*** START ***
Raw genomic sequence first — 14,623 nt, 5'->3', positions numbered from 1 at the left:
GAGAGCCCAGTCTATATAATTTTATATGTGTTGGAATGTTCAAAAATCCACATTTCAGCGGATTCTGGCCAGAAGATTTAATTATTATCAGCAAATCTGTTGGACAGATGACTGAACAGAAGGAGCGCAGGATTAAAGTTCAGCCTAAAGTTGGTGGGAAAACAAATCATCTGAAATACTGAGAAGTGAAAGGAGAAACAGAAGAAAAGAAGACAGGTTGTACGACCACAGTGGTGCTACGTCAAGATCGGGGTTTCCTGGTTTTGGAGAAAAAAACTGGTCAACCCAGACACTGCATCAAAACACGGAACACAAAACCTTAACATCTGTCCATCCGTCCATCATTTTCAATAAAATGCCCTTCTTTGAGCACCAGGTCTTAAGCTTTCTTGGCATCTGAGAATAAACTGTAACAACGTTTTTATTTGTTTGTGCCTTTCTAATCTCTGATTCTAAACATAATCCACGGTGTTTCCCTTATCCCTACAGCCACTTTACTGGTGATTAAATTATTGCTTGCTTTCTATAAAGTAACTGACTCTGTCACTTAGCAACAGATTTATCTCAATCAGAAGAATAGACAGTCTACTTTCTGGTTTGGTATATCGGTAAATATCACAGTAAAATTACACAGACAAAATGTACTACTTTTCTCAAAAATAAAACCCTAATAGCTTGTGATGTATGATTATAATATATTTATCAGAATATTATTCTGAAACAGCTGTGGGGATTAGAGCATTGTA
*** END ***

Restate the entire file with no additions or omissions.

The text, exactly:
Raw genomic sequence first — 14,623 nt, 5'->3', positions numbered from 1 at the left:
GAGAGCCCAGTCTATATAATTTTATATGTGTTGGAATGTTCAAAAATCCACATTTCAGCGGATTCTGGCCAGAAGATTTAATTATTATCAGCAAATCTGTTGGACAGATGACTGAACAGAAGGAGCGCAGGATTAAAGTTCAGCCTAAAGTTGGTGGGAAAACAAATCATCTGAAATACTGAGAAGTGAAAGGAGAAACAGAAGAAAAGAAGACAGGTTGTACGACCACAGTGGTGCTACGTCAAGATCGGGGTTTCCTGGTTTTGGAGAAAAAAACTGGTCAACCCAGACACTGCATCAAAACACGGAACACAAAACCTTAACATCTGTCCATCCGTCCATCATTTTCAATAAAATGCCCTTCTTTGAGCACCAGGTCTTAAGCTTTCTTGGCATCTGAGAATAAACTGTAACAACGTTTTTATTTGTTTGTGCCTTTCTAATCTCTGATTCTAAACATAATCCACGGTGTTTCCCTTATCCCTACAGCCACTTTACTGGTGATTAAATTATTGCTTGCTTTCTATAAAGTAACTGACTCTGTCACTTAGCAACAGATTTATCTCAATCAGAAGAATAGACAGTCTACTTTCTGGTTTGGTATATCGGTAAATATCACAGTAAAATTACACAGACAAAATGTACTACTTTTCTCAAAAATAAAACCCTAATAGCTTGTGATGTATGATTATAATATATTTATCAGAATATTATTCTGAAACAGCTGTGGGGATTAGAGCATTGTA